Lake Drummond Canal and Water Co (The), Walter B Brooks jr, pres, 21 s Gay, temp loc 26 e Mt Vernon pl

Oakland Coal and Coke Co, Jacob H. Taylor, pres. 21 s Gay, temp loc 345 n Charles

Ryland & Brooks Lumber Co, 21 s Gay

Taylor-McCoy Coal and Coke Co, 21 s Gay

23 and 25 South Gay Street

MORRIS & CO (Edward and Moses Morris, Nathan Hamburger), Shirts, Drawers and Overalls, 23 and 25 s Gay and 14 s Frederick, Temp Loc 221 w Balto

33 South Gay Street

Adams John D, stevedore, 33 s Gay, h 2204 e Balto

Board of Marine Surveyors and Port Wardens, 33 s Gay

Cronise G P Co, stevedores, 33 s Gay, temp loc 3532 Park Heights av

Cronise Geo P, pres The G P Cronise Co, 33 s Gay

DARRELL H CAVENDISH, Real Estate, Room 44 Marine Bank Bldg, 33 s Gay, Temp Loc 414 St Paul, h 1109 n Eutaw

DAWSON WILLIAM H, Lawyer, Room 44 Marine Bank Bldg, 33 s Gay. Temp Loc 414 St Paul, h 1731 Bolton

Duerr Saml, janitor, 33 s Gay

Johnson Geo R, masts, spars and ship knees, 33 s Gay, h Mt Washington

Johnson Jas V, marine surveyor, 33 s Gay, temp loc 326 n Calvert, h 1908 Linden av

LEE STEPHEN S & SON (J Harry Lee), Coal Miners and Shippers. 19 Marine Bank Bldg, 33 s Gay

LITTIG JOHN M, President The National Marine Bank, 33 s Gay, h 1010 Cathedral

Lloyds Register of British and Foreign Shipping. 33 s Gay

National Coal Co, John F O'Meara, mngr, 33 s Gay

Record of American and Foreign Shipping, 33 s Gay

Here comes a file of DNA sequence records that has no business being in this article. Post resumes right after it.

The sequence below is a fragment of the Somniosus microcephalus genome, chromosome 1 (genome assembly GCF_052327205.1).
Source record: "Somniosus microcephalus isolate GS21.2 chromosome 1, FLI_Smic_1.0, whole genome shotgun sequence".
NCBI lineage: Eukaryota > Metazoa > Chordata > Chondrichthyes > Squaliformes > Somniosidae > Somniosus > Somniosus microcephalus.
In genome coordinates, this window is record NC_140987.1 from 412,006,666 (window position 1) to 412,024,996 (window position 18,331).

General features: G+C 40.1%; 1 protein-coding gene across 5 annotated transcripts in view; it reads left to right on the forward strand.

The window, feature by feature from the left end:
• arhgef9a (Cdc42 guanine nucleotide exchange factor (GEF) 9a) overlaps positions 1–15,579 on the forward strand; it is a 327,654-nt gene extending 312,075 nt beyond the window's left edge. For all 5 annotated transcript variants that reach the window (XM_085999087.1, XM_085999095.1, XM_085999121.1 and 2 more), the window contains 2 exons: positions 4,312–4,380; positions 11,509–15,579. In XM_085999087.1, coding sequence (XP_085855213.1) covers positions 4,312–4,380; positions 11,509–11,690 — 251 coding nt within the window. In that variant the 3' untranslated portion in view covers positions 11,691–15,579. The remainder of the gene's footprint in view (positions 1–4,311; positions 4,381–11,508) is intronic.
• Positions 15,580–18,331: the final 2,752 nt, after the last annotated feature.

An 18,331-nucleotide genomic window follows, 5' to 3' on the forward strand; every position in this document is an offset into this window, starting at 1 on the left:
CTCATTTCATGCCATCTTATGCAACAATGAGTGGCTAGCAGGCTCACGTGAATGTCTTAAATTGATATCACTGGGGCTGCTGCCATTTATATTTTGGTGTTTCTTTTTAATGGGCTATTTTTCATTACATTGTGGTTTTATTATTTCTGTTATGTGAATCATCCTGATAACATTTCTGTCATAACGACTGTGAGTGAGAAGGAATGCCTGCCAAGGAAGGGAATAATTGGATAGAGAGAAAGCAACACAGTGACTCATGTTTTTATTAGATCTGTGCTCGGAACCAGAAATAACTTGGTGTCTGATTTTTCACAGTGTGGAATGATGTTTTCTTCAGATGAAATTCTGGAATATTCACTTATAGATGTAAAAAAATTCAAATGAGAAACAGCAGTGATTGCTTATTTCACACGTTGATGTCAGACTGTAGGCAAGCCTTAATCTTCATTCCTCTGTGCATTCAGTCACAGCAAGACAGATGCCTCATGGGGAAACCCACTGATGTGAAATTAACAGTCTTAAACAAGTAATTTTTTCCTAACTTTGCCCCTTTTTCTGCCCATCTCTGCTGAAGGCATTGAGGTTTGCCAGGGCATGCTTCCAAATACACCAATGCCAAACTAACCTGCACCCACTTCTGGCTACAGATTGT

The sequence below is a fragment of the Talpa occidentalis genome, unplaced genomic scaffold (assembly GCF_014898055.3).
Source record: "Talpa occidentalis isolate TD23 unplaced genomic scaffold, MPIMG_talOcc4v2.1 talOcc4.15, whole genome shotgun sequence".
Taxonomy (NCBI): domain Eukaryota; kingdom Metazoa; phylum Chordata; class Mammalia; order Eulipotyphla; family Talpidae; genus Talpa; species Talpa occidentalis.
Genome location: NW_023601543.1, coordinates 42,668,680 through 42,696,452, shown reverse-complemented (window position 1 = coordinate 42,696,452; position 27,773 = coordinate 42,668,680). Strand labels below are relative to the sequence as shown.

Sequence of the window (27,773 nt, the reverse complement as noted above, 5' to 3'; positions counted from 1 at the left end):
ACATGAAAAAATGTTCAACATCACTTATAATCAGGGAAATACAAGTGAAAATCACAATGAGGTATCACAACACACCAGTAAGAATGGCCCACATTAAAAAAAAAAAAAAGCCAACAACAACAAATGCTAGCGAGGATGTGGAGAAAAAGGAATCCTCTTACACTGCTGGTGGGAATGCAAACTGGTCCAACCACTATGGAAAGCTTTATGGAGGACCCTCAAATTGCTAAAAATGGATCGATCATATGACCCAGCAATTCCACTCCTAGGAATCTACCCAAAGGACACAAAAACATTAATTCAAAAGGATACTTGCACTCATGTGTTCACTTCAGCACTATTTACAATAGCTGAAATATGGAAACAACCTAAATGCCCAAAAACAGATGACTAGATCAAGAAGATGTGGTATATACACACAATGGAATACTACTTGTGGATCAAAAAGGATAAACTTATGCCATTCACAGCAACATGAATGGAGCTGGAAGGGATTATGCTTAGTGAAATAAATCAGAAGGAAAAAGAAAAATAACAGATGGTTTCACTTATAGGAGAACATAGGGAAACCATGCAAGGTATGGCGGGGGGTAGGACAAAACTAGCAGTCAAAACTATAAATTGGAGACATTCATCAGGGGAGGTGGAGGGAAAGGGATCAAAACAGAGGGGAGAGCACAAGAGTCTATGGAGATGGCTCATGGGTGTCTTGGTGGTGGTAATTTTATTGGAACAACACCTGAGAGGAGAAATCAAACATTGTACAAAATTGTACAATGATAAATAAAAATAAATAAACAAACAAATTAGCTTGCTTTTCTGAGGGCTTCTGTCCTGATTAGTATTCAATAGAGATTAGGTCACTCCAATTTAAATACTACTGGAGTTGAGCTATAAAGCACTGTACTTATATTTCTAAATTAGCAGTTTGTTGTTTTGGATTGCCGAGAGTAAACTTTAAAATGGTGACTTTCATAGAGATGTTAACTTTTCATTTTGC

Spanish Consulate, Prospero Schiaffino,vice consul, 33 s Gay, temp loc 425 e Lexington

Taveau A L & Co (Augustin L Taveau), shipping comn mers, 33 s Gay, Taveau Augustin L (A L Taveau & Co), 1218 w Mt Royal av

Voneiff & Cruz (Henry Voneiff, F Vidal Cruz), leaf tobacco, 33 s Gay, temp loc 616 w Balto

WILLIAMS WILLIAM S G, Lawyer, Room 44, Marine Bank Bldg, 33 s Gay, li 701 St Paul

WINAND DISTILLING CO (THE), William Rogers & Son, Sole Agents, Room 17, Marine Bank Bldg, 33 s Gay

WOOLDRIDGE AND ANDERSON 'Robert A Wooldridge, William M Anderson),Fertilizers, 14 Marine Bank Building, 33 s Gay

NATIONAL MARINE BANK BUILDING, 33 s Gay cor Water


In terms of the stories that might be told of the businesses housed in the buildings on Block 1351 at the time of the fire, perhaps the most intriguing might be that of the Old Grandfather's Advtg Clock Co, 19 s Gay. The owner, Robert S. Wiesenfeld, proved to be quite a character and is featured in a curious article published in the Sun in 1916:

In 1904 he may have been selling Sessions Advertising Clocks, such as this one which may date from about that time:

Standard Advertising "Coca Cola Store Regulator" Clock with Time & Hourly Strike made Circa 1925 !!!

Source: https://www.rubylane.com/item/368275-T5491/Standard-Advertising-x22Coca-Cola-Store-Regulatorx22?search=1#

It is possible that Wiesenfeld was in trouble by the time of the fire or perhaps was ruined by it, as there appears to be a court case he lost among the records of the Superior Court of Baltimore City for April of 1904.[7] He does not reappear as a tenant at 17-19 South Gay in the city directories.

Recovering from the fire was a demanding process. It may have been one of reasons Mayor Lane committed suicide.[8] As to Block 1351, two entrepreneurs competed to build their office buildings as quickly as possible. The first to be completed may have been the Sexton Building at 5-9 South Gay which was announced briefly in an article in the Sun entitled “Owners Tired of Waiting.” “The Sexton, Stove and Manufacturing company, 5, 7, 9 South Gay street, has planned to erect a five-story brick office building, with two storefronts on the first floor. Jas. Stewart & Co. are the builders and J. E. Sperry the architect.” The Sexton Building was available for occupancy by May 1905 when it was illustrated in the American Architect with a “For Rent” sign prominently displayed.[9]